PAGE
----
A Neutrino Beacon. (arXiv:1905.05184v1 [astro-ph.IM])

A Neutrino Beacon. (arXiv:1905.05184v1 [astro-ph.IM])
<a href="http://arxiv.org/find/astro-ph/1/au:+Jackson_A/0/1/0/all/0/1">A.A. Jackson</a>

Observational SETI has concentrated on using electromagnetism as the carrier
, namely radio waves and laser radiation. Michael Hippke [2] has pointed out
that it may be possible to use neutrinos or gravitational waves as signals.
Gravitational waves demand the command of the generation of very large scale
amounts of energy, Jackson and Benford [3]. This paper describes a beacon that
uses beamed neutrinos as the signal. Neutrinos, like gravitational waves, have
the advantage of extremely low extinction in the interstellar medium. To make
use of neutrinos an advanced civilization can use a gravitational lens as a
focus and amplifier. The lens can be a neutron star or a black hole. Using wave
optics one can calculate the advantage of gravitational lensing for
amplification of a beam and along the optical axis it is exceptionally large.
Even though the amplification is very large the dimeter of the beam is quite
small, less that a centimeter. This implies that a large constellation of
neutrino transmitters would have to enclose the local neutron star or black
hole to cover the sky. This means that such a beacon would have to be built by
a Kardashev Type II civilization.

Observational SETI has concentrated on using electromagnetism as the carrier
, namely radio waves and laser radiation. Michael Hippke [2] has pointed out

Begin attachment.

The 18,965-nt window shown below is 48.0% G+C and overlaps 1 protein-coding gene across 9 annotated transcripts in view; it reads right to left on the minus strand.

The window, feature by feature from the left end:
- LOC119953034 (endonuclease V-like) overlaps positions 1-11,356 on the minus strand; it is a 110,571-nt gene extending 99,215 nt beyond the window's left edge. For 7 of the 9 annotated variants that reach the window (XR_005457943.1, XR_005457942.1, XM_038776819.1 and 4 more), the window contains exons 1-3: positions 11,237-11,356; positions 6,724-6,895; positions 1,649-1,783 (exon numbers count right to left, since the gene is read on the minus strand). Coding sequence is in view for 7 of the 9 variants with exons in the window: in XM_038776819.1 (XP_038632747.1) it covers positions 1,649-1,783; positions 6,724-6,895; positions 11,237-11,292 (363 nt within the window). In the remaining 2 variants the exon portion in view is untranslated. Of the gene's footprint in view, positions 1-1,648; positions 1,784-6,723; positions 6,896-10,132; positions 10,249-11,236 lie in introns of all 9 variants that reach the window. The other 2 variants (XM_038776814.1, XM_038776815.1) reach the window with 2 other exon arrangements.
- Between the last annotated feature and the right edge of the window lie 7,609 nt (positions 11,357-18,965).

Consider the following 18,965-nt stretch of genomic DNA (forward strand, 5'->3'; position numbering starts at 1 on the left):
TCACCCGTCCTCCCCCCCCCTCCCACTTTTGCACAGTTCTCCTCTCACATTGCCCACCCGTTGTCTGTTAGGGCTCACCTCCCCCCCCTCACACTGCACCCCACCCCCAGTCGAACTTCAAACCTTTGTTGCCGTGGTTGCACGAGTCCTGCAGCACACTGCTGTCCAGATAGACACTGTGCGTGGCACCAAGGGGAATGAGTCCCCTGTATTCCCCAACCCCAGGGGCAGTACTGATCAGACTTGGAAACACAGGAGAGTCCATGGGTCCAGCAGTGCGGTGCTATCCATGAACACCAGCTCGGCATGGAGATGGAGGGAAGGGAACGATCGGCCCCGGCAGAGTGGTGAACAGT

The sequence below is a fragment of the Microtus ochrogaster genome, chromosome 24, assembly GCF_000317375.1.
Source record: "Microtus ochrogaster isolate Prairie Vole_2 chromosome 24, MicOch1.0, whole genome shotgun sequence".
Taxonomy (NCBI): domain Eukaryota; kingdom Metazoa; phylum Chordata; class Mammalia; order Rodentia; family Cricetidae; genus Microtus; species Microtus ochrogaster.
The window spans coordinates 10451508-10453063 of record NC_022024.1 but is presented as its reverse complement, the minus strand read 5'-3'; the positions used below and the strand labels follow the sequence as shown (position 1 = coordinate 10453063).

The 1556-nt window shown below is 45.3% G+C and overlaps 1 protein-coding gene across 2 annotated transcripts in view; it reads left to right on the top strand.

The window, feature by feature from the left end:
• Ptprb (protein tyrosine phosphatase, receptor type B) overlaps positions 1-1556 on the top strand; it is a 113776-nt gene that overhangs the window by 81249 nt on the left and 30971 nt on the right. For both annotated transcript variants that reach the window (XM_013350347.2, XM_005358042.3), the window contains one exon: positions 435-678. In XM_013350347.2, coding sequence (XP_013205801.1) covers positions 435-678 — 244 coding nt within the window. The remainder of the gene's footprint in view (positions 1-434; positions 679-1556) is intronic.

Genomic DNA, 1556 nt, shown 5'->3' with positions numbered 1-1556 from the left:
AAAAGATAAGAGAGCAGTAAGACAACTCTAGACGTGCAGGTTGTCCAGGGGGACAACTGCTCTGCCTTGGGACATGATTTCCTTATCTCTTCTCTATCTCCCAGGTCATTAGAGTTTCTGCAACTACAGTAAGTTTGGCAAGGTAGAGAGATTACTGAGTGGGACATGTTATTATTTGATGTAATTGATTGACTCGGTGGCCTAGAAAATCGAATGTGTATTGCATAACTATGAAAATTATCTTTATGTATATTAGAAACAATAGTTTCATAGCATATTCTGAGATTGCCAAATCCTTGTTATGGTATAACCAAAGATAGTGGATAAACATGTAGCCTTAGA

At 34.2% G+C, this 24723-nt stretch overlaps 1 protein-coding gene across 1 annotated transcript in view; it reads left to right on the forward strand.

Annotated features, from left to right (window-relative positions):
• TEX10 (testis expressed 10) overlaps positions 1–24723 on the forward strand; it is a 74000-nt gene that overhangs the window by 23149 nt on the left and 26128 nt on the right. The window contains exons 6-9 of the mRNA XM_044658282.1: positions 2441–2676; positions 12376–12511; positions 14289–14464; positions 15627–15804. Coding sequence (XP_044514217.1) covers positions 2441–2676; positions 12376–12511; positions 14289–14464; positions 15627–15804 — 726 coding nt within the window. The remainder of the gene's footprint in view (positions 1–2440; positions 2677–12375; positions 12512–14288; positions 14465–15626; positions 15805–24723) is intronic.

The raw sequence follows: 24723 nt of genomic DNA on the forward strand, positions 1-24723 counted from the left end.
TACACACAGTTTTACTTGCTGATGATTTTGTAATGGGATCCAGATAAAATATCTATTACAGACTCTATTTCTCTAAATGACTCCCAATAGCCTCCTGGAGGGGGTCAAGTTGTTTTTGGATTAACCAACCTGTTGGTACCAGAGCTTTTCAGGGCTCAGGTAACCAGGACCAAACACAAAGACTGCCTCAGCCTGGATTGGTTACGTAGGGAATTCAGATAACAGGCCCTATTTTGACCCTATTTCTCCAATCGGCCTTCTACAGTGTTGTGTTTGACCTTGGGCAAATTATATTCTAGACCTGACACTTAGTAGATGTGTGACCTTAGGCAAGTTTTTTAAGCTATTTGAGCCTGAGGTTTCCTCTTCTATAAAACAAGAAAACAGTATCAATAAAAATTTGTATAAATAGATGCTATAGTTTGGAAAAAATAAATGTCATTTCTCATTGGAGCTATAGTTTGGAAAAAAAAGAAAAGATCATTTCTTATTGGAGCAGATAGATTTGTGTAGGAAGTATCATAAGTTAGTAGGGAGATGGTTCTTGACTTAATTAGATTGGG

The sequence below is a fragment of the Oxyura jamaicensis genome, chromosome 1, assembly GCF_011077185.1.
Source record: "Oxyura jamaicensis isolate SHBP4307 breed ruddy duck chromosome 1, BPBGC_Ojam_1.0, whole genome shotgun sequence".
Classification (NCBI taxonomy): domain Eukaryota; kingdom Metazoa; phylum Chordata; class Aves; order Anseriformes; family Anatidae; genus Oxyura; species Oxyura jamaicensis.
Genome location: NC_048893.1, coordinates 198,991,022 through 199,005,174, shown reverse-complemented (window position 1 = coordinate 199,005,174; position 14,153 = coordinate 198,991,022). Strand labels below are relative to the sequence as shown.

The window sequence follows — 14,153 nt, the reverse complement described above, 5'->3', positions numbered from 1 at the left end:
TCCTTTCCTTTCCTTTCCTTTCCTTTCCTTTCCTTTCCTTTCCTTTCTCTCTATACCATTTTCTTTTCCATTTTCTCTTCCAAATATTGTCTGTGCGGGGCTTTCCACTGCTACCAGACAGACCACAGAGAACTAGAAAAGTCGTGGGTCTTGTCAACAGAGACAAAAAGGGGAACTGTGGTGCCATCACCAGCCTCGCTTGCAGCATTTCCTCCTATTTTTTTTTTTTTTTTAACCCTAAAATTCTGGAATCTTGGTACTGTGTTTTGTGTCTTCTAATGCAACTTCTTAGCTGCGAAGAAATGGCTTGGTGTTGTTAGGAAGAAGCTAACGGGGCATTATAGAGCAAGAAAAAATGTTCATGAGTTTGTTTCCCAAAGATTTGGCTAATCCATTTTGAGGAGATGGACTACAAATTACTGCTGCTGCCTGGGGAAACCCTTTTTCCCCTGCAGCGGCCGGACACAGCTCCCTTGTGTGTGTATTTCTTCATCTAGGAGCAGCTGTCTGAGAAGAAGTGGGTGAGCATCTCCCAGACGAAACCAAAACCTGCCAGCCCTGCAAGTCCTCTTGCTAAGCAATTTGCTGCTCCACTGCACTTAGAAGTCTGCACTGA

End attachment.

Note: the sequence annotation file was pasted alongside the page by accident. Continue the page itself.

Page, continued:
that it may be possible to use neutrinos or gravitational waves as signals.
Gravitational waves demand the command of the generation of very large scale
amounts of energy, Jackson and Benford [3]. This paper describes a beacon that
uses beamed neutrinos as the signal. Neutrinos, like gravitational waves, have
the advantage of extremely low extinction in the interstellar medium. To make
use of neutrinos an advanced civilization can use a gravitational lens as a
focus and amplifier. The lens can be a neutron star or a black hole. Using wave
optics one can calculate the advantage of gravitational lensing for
amplification of a beam and along the optical axis it is exceptionally large.
Even though the amplification is very large the dimeter of the beam is quite
small, less that a centimeter. This implies that a large constellation of
neutrino transmitters would have to enclose the local neutron star or black
hole to cover the sky. This means that such a beacon would have to be built by
a Kardashev Type II civilization.

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